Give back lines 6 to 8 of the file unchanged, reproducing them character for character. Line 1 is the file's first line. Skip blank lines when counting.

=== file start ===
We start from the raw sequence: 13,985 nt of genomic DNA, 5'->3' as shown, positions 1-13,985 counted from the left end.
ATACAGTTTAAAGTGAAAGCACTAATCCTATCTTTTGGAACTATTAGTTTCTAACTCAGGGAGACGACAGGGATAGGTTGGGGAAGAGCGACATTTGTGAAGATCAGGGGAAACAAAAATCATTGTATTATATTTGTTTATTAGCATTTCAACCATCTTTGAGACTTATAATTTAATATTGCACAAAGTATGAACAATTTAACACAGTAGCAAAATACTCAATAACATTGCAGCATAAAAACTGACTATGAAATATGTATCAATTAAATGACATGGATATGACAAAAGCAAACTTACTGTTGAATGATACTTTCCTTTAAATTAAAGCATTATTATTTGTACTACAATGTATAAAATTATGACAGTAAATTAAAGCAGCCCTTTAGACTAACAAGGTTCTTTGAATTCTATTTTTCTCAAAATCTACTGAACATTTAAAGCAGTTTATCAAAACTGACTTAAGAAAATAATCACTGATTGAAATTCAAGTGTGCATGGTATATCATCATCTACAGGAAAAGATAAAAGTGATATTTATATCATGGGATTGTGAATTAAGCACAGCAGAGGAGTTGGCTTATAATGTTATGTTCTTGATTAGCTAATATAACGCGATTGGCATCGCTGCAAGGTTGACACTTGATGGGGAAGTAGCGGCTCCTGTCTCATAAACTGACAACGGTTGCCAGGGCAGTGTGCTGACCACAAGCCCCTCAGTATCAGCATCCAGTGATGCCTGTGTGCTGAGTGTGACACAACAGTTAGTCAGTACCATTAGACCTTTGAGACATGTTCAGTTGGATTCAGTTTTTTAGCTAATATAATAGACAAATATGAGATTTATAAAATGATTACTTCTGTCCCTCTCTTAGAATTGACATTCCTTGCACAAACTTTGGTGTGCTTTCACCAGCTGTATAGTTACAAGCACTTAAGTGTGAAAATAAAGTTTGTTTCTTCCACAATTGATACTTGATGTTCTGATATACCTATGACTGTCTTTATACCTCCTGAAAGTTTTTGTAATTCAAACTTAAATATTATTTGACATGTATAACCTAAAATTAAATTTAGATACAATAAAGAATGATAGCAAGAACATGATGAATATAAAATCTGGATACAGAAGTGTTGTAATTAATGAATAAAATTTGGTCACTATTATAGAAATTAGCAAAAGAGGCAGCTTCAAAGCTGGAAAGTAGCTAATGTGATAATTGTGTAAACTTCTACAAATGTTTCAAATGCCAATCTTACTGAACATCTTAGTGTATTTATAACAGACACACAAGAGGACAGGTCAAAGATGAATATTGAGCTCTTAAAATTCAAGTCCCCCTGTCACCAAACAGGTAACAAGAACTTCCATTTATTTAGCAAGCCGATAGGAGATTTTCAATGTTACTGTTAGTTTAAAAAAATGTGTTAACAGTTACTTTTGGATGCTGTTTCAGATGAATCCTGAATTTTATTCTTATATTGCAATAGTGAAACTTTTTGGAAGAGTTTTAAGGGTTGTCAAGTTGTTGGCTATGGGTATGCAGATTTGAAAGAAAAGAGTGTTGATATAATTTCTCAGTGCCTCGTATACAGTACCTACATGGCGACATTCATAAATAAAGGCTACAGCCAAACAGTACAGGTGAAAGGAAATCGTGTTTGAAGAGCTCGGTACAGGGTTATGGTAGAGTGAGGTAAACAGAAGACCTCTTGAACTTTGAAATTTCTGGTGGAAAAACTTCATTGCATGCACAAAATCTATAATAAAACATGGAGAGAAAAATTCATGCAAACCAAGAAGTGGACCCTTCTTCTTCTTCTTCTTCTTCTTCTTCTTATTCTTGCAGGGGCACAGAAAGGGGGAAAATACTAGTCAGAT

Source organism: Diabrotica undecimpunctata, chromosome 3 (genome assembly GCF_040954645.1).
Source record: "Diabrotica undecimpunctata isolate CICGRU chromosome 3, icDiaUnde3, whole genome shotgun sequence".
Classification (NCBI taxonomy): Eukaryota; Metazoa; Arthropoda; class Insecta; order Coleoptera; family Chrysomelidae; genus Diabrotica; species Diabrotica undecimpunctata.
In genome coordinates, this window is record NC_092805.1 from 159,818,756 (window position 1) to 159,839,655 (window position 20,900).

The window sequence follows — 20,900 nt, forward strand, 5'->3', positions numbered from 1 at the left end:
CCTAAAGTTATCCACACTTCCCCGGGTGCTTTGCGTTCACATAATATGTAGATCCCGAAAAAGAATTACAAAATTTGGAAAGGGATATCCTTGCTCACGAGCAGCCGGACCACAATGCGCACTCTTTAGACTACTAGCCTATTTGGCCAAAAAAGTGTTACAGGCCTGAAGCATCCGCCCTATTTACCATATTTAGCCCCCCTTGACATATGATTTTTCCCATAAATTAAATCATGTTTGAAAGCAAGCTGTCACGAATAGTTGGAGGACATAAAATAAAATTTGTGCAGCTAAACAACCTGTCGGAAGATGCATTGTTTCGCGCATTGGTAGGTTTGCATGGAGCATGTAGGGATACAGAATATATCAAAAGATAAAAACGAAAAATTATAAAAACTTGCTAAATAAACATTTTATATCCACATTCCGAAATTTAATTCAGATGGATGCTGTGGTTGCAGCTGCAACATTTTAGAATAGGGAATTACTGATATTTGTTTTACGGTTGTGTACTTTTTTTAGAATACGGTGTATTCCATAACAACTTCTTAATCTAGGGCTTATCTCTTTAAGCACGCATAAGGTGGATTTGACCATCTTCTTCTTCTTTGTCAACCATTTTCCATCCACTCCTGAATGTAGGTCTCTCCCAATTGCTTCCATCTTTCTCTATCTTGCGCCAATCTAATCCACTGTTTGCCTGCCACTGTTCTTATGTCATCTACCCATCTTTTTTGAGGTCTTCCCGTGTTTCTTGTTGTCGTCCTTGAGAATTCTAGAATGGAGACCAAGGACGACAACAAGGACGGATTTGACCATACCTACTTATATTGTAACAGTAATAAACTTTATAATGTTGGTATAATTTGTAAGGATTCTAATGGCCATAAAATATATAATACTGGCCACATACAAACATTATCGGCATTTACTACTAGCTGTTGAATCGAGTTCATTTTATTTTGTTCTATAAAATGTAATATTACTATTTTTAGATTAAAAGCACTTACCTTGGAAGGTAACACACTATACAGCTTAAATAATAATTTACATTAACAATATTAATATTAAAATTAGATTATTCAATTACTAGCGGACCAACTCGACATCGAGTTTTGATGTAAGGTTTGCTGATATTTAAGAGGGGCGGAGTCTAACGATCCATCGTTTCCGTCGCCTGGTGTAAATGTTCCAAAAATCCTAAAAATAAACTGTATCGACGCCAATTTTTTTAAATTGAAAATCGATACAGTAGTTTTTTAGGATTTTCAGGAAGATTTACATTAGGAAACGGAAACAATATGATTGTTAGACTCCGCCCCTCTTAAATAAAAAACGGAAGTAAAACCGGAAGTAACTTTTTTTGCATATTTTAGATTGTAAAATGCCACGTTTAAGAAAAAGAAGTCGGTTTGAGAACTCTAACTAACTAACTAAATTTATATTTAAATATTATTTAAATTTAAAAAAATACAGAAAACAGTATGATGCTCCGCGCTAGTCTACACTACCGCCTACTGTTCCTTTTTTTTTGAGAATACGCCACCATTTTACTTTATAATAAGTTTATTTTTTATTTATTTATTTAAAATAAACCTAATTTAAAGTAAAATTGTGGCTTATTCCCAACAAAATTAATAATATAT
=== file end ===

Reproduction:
In genome coordinates, this window is record NC_092805.1 from 159,818,756 (window position 1) to 159,839,655 (window position 20,900).

The window sequence follows — 20,900 nt, forward strand, 5'->3', positions numbered from 1 at the left end:
CCTAAAGTTATCCACACTTCCCCGGGTGCTTTGCGTTCACATAATATGTAGATCCCGAAAAAGAATTACAAAATTTGGAAAGGGATATCCTTGCTCACGAGCAGCCGGACCACAATGCGCACTCTTTAGACTACTAGCCTATTTGGCCAAAAAAGTGTTACAGGCCTGAAGCATCCGCCCTATTTACCATATTTAGCCCCCCTTGACATATGATTTTTCCCATAAATTAAATCATGTTTGAAAGCAAGCTGTCACGAATAGTTGGAGGACATAAAATAAAATTTGTGCAGCTAAACAACCTGTCGGAAGATGCATTGTTTCGCGCATTGGTAGGTTTGCATGGAGCATGTAGGGATACAGAATATATCAAAAGATAAAAACGAAAAATTATAAAAACTTGCTAAATAAACATTTTATATCCACATTCCGAAATTTAATTCAGATGGATGCTGTGGTTGCAGCTGCAACATTTTAGAATAGGGAATTACTGATATTTGTTTTACGGTTGTGTACTTTTTTTAGAATACGGTGTATTCCATAACAACTTCTTAATCTAGGGCTTATCTCTTTAAGCACGCATAAGGTGGATTTGACCATCTTCTTCTTCTTTGTCAACCATTTTCCATCCACTCCTGAATGTAGGTCTCTCCCAATTGCTTCCATCTTTCTCTATCTTGCGCCAATCTAATCCACTGTTTGCCTGCCACTGTTCTTATGTCATCTACCCATCTTTTTTGAGGTCTTCCCGTGTTTCTTGTTGTCGTCCTTGAGAATTCTAGAATGGAGACCAAGGACGACAACAAGGACGGATTTGACCATACCTACTTATATTGTAACAGTAATAAACTTTATAATGTTGGTATAATTTGTAAGGATTCTAATGGCCATAAAATATATAATACTGGCCACATACAAACATTATCGGCATTTACTACTAGCTGTTGAATCGAGTTCATTTTATTTTGTTCTATAAAATGTAATATTACTATTTTTAGATTAAAAGCACTTACCTTGGAAGGTAACACACTATACAGCTTAAATAATAATTTACATTAACAATATTAATATTAAAATTAGATTATTCAATTACTAGCGGACCAACTCGACATCGAGTTTTGATGTAAGGTTTGCTGATATTTAAGAGGGGCGGAGTCTAACGATCCATCGTTTCCGTCGCCTGGTGTAAATGTTCCAAAAATCCTAAAAATAAACTGTATCGACGCCAATTTTTTTAAATTGAAAATCGATACAGTAGTTTTTTAGGATTTTCAGGAAGATTTACATTAGGAAACGGAAACAATATGATTGTTAGACTCCGCCCCTCTTAAATAAAAAACGGAAGTAAAACCGGAAGTAACTTTTTTTGCATATTTTAGATTGTAAAATGCCACGTTTAAGAAAAAGAAGTCGGTTTGAGAACTCTAACTAACTAACTAAATTTATATTTAAATATTATTTAAATTTAAAAAAATACAGAAAACAGTATGATGCTCCGCGCTAGTCTACACTACCGCCTACTGTTCCTTTTTTTTTGAGAATACGCCACCATTTTACTTTATAATAAGTTTATTTTTTATTTATTTATTTAAAATAAACCTAATTTAAAGTAAAATTGTGGCTTATTCCCAACAAAATTAATAATATAT